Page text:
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Officials, Advocates Pull Plug on County Web Site

June-28-08PULASKI COUNTY ARKANSAS - After outraged citizens and privacy advocates notified authorities that the county web site was disseminating their private information to the world and following discussions with Arkansas Attorney General Dustin McDaniel, Pulaski County Clerk Pat O’Brien shut down portions of the taxpayer funded site Friday. The site has exposed Social Security numbers and other sensitive data belonging to tens of thousands of local residents over the Internet since 2007.

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Critics say disabling only part of the site doesn't go far enough to protect local citizens. Publishing Public Records online (and the private data it contains) invites identity thieves from all over the world into the private lives of county residents.

 “It should all be taken offline,” said Bill Phillips, whose complaints prompted action by privacy advocates and the state’s attorney general.

“People can still get Social Security numbers from arrest reports and civil court documents, which remain on the site,” Phillips told reporters with Arkansas Online.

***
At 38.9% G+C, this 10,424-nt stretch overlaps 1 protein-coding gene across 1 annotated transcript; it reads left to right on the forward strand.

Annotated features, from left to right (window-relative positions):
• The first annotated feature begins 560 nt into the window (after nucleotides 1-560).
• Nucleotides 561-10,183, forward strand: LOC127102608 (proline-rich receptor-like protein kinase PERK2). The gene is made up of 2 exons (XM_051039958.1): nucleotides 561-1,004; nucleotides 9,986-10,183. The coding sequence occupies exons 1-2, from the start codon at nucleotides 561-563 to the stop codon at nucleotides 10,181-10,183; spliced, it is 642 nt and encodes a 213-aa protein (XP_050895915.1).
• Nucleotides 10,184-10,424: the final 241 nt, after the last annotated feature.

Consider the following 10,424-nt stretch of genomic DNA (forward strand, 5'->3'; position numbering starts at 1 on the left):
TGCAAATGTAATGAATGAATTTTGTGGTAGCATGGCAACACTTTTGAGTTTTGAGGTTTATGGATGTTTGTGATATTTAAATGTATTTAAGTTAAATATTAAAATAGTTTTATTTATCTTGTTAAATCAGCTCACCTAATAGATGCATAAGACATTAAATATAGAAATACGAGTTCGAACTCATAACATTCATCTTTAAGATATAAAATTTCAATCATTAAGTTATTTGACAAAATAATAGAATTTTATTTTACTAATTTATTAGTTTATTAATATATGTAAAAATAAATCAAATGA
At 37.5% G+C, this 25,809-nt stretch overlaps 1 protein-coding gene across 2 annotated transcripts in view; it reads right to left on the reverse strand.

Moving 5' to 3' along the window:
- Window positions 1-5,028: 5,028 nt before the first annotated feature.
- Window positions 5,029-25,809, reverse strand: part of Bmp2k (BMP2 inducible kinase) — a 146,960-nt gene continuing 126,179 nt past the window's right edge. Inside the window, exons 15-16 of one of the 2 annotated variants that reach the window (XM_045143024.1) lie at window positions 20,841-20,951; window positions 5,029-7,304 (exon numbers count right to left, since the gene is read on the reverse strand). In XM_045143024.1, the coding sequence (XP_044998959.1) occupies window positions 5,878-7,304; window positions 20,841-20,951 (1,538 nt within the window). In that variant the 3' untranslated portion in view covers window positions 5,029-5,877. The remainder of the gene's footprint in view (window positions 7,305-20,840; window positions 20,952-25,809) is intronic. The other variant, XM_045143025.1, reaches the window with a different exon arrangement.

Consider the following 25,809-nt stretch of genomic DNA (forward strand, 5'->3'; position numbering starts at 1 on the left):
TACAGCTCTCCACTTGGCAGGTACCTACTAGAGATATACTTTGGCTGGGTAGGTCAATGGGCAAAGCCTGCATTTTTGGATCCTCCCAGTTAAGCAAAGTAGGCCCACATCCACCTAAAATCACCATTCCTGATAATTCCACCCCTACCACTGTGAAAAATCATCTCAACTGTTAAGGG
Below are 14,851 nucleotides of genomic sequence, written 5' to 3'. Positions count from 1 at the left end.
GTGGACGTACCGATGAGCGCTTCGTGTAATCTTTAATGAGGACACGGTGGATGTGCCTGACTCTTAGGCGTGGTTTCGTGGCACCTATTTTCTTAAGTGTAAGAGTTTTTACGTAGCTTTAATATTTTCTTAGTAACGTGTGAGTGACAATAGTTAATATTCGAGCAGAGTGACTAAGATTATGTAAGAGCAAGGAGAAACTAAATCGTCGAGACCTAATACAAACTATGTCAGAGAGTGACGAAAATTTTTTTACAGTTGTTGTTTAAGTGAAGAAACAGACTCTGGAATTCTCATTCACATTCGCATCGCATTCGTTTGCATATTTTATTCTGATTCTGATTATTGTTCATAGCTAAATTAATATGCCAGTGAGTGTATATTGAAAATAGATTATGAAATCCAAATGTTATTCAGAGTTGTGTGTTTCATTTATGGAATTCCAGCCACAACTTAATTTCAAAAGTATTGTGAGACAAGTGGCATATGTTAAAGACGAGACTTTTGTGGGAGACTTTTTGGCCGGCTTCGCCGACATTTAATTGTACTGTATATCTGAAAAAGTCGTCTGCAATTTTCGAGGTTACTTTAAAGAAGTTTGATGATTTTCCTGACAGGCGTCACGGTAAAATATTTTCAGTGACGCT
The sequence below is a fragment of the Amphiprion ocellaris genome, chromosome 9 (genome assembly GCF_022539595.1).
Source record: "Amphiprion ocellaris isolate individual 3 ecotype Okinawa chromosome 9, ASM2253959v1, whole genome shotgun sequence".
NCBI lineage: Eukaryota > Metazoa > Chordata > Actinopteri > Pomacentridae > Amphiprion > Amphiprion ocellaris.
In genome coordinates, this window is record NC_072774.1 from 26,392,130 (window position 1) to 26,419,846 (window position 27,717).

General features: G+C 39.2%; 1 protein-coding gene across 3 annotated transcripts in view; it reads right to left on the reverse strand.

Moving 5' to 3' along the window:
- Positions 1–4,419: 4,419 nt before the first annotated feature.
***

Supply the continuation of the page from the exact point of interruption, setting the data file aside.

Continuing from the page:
O’Brien, who was elected in 2004, told local reporters that altering civil and criminal court records requires a court order but stopped short of saying a court order is needed to simply remove images of court records from the county Web site. The records would still be available to the local public by visiting the courthouse where they have been safely kept for more than 100 years.

Phillips presented O’Brien with a list of records discovered on the county site earlier this month that showed the Social Security numbers of county residents, including current and former elected officials, judges and prosecuting attorneys. O’Brien reacted by selectively redacting Social Security numbers only from those records Phillips provided.  Unsatisfied with O’Brien’s response to his concerns, Phillips took the issue to the Quorum Court on Tuesday. Phillips said he doesn’t believe that any of the documents should be available on the Internet, regardless of whether they are redacted. But if the clerk’s office is planning to redact the information, he said, the entire Web site should be taken down until that process is completed.

Meanwhile, B.J. Ostergren, a Virginia woman who has successfully challenged online access to public documents across the country was contacted by a concerned citizen from Little Rock. In an email, Ostergren asked O’Brien to stop “spoon feeding criminals” from his taxpayer funded web site.